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As COVID cases increase, two new deaths reported from South Brunswick

SOUTH BRUNSWICK – The number of positive cases of COVID-19 over the past week were once again very high, as the township, state and country continue to feel the effects of the second wave of the COVID-19 pandemic.

The increases appear to mirror trends within New Jersey, according to information provided by the South Brunswick Office of Emergency Management on Dec. 21.

Officials are once again urging residents to use caution when deciding whether or not to visit with relatives during the holidays, and to remember to properly wear cloth face masks when indoors with anyone other than household members, maintain 6 feet of distance, and wash hands frequently, according to the statement.

This past week, township officials were notified of 70 new cases of residents testing positive. This number represents a 18% decrease in new cases than was reported last week, but is still among the township’s largest number of new cases reported in a single week over the course of the pandemic, according to the statement.

In addition, 36 cases were reported from previous weeks.

South Brunswick currently has 1,170 total cases of residents who have tested positive.

Officials also received notification of two additional deaths attributed to COVID-19, a woman in her 70s and a man in his 80s, bringing the township’s total fatality count to 37.

Statewide, 3,607 people are hospitalized due to COVID as of Dec. 21, approximately the same number of hospitalizations as last week, according to the statement.

Middlesex County saw its numbers increase to 40,232 total cases.

South Brunswick Township Public Schools are currently in virtual learning mode, with no students or teachers in the buildings until at least January. The status of South Brunswick schools remains fluid, with decisions made based on the best and most recent available data, guidance from government organizations, and a comprehensive review of school district capabilities, according to the statement.

New Jersey strongly discourages all non-essential interstate travel at this time.

Travelers and residents returning from any U.S. state or territory beyond the immediate region (New York, Connecticut, Pennsylvania and Delaware) should self-quarantine at their home, hotel or other temporary lodging following recommendations from the CDC:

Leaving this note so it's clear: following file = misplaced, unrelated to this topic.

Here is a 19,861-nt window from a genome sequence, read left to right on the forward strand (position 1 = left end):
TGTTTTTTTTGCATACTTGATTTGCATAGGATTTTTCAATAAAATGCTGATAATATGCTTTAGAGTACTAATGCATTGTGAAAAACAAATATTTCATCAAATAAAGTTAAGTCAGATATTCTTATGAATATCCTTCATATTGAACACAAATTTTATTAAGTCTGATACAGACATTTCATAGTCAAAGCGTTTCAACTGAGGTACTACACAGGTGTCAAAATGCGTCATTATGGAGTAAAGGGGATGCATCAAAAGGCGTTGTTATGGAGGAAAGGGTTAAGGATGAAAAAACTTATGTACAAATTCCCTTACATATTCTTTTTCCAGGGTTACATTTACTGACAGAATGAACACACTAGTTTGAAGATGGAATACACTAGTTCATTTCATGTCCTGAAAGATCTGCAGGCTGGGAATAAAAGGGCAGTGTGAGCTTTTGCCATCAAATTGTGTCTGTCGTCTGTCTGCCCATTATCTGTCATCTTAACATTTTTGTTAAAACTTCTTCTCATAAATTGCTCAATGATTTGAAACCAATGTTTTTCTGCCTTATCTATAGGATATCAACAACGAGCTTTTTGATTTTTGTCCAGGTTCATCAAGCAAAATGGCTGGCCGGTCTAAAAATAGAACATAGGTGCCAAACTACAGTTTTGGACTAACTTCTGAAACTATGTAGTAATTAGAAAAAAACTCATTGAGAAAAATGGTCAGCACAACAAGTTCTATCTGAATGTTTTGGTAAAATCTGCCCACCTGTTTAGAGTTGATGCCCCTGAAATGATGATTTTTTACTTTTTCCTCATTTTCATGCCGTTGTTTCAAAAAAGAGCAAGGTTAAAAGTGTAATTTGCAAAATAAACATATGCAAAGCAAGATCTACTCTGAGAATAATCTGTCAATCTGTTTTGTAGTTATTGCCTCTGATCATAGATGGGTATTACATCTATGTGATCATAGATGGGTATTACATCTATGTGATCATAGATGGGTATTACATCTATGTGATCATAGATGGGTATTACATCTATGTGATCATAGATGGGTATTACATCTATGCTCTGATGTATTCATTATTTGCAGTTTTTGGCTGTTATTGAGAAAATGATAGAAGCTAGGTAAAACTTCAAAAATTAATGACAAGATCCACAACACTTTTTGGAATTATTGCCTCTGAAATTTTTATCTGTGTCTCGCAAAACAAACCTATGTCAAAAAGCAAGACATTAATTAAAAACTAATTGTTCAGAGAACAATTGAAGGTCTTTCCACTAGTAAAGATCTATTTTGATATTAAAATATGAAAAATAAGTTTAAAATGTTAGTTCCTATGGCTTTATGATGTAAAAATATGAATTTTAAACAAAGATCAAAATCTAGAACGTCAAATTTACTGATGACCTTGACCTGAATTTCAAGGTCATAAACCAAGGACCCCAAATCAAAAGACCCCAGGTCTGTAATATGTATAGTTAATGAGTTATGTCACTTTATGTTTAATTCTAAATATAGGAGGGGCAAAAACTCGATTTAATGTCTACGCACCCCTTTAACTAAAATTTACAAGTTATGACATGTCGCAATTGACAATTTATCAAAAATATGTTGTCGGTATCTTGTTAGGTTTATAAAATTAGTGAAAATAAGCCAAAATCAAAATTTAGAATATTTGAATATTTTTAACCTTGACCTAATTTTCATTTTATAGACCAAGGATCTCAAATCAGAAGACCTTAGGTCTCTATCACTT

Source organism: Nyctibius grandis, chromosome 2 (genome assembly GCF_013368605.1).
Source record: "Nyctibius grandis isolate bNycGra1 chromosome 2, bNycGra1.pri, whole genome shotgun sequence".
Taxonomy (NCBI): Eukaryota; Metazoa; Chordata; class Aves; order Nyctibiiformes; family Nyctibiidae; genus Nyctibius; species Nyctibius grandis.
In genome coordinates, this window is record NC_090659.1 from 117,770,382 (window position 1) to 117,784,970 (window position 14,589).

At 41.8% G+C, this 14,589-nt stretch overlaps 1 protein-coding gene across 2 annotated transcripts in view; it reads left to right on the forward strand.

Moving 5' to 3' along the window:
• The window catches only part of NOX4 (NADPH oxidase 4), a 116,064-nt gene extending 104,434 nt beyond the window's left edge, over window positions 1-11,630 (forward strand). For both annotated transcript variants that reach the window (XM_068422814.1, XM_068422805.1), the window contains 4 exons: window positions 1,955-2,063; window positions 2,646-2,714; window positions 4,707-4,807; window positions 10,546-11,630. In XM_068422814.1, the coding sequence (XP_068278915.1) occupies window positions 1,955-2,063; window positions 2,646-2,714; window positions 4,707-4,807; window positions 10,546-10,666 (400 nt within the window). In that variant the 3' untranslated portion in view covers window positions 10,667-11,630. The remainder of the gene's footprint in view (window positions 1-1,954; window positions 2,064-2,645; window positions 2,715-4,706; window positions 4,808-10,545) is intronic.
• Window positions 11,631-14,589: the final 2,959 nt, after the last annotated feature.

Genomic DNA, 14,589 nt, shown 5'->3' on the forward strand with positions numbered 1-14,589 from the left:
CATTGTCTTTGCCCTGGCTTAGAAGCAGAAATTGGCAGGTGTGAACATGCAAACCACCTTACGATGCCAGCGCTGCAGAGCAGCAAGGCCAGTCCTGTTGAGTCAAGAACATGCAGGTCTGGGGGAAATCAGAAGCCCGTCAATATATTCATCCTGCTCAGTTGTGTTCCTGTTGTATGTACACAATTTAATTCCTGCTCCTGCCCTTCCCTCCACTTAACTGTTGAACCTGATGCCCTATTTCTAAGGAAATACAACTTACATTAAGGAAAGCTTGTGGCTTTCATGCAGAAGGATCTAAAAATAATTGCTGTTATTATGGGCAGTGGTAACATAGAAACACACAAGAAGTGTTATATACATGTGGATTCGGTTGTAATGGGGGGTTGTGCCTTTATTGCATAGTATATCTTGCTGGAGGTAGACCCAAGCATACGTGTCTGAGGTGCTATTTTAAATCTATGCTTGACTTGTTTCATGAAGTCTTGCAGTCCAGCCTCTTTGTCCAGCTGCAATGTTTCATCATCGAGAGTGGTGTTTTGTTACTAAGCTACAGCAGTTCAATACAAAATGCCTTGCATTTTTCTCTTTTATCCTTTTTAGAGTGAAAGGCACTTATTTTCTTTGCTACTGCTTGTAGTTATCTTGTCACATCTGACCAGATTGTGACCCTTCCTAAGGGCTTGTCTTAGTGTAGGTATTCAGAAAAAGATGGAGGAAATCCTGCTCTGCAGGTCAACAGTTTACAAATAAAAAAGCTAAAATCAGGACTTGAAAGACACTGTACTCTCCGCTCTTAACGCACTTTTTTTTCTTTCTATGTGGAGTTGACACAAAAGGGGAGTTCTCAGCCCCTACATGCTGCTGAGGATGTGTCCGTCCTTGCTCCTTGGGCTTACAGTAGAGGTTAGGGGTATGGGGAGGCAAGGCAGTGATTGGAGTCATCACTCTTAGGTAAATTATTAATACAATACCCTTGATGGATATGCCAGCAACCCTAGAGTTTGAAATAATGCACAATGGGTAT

If travel is unavoidable, travelers should consider getting tested with a viral test (not an antibody test) 1-3 days before the trip and again 3-5 days after the trip.
If travelers test positive, they should self-isolate for at least 10 days and should postpone travel during that time.
If travelers test negative, they should quarantine for a full 7 days after travel.
If testing is not available (or if the results are delayed), travelers should quarantine for 10 days after travel.
The advisory is no longer specific to certain states. Because of the rising number of case counts across all states, there is an increased risk of spread of COVID-19 upon return from any travel.

New Jersey will roll out COVID-19 vaccines step-by-step to serve all adults who live, work or are being educated in the state.

New Jersey’s goal is to vaccinate 70% of the adult population – or 4.7 million adults – within six months.

Currently, vaccines are available to those persons serving in health care settings who have the potential for direct or indirect exposure to patients or infectious materials, and long-term care residents and staff.

Once vaccine availability expands, additional essential workers will be able to get vaccinated.

The next category of individuals will include adults 65 and over, and adults with underlying medical conditions.

After these phases are complete, the general public will be eligible for vaccination.

Executive Order No. 207 changes inclusion into the New Jersey Immunization Information System (NJIIS) from an opt-in to an opt-out program for any resident who chooses to receive a COVID-19 vaccination. This means that individuals who wish to be vaccinated against COVID-19 do not have to first opt-in to the system to make sure that their two-dose regimen is properly tracked and managed. Thirty days after the current public health emergency ends, individuals who enrolled due to the COVID-19 vaccine will be afforded the opportunity to withdraw from the system.

The Executive Order does not force anyone to receive the vaccine.

For more information about the vaccine, visit www.state.nj.us/health/cd/topics/covid2019_vaccination.shtml


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